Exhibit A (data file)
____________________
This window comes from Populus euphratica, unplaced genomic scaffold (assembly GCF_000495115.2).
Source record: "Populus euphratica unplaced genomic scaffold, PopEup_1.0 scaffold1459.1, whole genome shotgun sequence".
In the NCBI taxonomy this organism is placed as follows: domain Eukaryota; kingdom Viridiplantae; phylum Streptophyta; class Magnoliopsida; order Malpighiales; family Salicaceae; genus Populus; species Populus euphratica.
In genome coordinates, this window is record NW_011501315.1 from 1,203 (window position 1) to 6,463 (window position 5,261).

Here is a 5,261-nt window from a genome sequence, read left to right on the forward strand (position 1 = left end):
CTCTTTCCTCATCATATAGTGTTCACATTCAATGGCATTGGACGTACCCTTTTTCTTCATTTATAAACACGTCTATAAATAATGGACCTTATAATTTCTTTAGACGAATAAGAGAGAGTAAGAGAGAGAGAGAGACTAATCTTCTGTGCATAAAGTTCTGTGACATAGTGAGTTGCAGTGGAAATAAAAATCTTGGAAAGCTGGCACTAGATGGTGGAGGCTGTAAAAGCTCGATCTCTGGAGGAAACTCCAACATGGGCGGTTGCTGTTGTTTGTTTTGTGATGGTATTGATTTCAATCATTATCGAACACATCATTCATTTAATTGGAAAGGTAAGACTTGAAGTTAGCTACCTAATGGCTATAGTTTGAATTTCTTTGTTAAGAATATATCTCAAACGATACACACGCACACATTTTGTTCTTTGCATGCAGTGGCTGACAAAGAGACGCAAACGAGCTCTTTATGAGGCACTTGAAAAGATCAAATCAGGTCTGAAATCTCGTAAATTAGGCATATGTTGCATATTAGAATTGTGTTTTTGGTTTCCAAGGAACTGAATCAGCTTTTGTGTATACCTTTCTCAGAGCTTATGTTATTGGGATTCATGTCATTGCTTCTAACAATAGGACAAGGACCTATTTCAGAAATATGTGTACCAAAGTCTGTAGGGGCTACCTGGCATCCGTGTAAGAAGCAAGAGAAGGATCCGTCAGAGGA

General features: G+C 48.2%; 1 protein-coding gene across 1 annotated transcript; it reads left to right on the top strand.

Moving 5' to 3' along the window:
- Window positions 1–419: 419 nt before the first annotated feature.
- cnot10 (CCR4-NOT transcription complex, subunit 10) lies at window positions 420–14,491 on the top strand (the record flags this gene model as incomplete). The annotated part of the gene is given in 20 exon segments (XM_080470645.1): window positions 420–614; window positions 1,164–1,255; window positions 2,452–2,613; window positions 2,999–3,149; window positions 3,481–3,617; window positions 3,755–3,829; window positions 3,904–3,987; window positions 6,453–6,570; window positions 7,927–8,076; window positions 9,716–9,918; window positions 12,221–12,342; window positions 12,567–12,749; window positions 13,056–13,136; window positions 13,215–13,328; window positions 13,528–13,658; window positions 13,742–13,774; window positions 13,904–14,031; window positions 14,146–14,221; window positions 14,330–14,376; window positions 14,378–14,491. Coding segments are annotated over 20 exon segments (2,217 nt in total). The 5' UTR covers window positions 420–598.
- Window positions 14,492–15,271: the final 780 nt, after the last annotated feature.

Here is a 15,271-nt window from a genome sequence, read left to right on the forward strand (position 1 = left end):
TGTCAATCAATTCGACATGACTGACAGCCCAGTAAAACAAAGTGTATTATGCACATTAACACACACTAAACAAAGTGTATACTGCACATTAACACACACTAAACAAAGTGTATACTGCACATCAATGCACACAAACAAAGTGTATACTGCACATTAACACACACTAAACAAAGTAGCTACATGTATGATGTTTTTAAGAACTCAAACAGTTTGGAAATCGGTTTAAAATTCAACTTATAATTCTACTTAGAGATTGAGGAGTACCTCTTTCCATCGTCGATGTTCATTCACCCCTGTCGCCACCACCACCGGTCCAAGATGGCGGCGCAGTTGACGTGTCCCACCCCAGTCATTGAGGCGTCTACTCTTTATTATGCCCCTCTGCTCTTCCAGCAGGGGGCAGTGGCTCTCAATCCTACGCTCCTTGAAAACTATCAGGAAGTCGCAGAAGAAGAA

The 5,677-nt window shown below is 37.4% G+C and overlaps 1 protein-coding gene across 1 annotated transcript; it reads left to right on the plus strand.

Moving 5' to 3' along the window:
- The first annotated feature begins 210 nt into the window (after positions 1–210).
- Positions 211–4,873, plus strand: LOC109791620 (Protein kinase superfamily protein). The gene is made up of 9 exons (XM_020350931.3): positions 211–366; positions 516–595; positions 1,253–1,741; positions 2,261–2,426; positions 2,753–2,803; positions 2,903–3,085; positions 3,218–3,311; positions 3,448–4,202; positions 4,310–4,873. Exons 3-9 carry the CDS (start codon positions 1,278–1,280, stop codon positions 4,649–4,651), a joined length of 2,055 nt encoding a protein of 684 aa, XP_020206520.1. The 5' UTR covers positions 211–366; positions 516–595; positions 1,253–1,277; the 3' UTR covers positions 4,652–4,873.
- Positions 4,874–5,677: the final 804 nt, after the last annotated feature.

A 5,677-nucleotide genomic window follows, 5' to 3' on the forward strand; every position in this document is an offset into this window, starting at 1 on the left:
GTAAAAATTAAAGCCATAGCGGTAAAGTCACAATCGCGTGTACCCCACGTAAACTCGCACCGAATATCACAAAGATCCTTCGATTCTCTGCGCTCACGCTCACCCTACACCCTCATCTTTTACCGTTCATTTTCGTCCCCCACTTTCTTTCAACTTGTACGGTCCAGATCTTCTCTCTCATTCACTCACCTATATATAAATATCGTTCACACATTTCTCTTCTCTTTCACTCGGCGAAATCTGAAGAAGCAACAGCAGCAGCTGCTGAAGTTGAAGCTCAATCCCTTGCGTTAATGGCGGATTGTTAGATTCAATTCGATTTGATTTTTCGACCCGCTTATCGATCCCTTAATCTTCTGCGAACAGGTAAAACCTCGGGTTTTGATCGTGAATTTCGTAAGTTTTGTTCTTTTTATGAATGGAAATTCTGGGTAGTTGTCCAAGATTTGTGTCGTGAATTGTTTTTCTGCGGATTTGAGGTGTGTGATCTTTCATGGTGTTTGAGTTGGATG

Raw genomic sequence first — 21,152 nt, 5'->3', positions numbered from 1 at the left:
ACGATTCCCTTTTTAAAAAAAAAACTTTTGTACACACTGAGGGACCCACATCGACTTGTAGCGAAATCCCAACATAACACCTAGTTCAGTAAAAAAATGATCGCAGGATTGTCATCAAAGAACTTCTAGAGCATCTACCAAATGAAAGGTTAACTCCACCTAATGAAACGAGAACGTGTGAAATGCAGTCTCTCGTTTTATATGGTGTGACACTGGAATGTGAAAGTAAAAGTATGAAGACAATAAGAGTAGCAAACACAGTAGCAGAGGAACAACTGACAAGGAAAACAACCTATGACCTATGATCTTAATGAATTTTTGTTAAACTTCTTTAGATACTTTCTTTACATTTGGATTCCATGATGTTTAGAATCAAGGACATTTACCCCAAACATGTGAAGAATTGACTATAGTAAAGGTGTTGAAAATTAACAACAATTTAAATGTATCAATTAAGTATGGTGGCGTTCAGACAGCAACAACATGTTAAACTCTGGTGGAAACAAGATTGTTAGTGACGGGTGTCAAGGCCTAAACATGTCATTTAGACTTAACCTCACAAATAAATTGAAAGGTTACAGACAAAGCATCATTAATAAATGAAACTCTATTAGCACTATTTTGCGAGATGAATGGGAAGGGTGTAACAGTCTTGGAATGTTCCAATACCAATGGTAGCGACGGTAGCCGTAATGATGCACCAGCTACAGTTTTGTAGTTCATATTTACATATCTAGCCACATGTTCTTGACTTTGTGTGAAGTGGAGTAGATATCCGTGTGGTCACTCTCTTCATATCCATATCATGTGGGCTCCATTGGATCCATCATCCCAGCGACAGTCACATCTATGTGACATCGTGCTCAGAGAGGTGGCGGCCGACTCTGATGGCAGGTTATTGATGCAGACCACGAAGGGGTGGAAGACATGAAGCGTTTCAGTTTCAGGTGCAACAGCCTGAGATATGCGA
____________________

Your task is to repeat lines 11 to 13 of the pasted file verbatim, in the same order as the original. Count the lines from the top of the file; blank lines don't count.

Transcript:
- Window positions 14,492–15,271: the final 780 nt, after the last annotated feature.

Here is a 15,271-nt window from a genome sequence, read left to right on the forward strand (position 1 = left end):
TGTCAATCAATTCGACATGACTGACAGCCCAGTAAAACAAAGTGTATTATGCACATTAACACACACTAAACAAAGTGTATACTGCACATTAACACACACTAAACAAAGTGTATACTGCACATCAATGCACACAAACAAAGTGTATACTGCACATTAACACACACTAAACAAAGTAGCTACATGTATGATGTTTTTAAGAACTCAAACAGTTTGGAAATCGGTTTAAAATTCAACTTATAATTCTACTTAGAGATTGAGGAGTACCTCTTTCCATCGTCGATGTTCATTCACCCCTGTCGCCACCACCACCGGTCCAAGATGGCGGCGCAGTTGACGTGTCCCACCCCAGTCATTGAGGCGTCTACTCTTTATTATGCCCCTCTGCTCTTCCAGCAGGGGGCAGTGGCTCTCAATCCTACGCTCCTTGAAAACTATCAGGAAGTCGCAGAAGAAGAA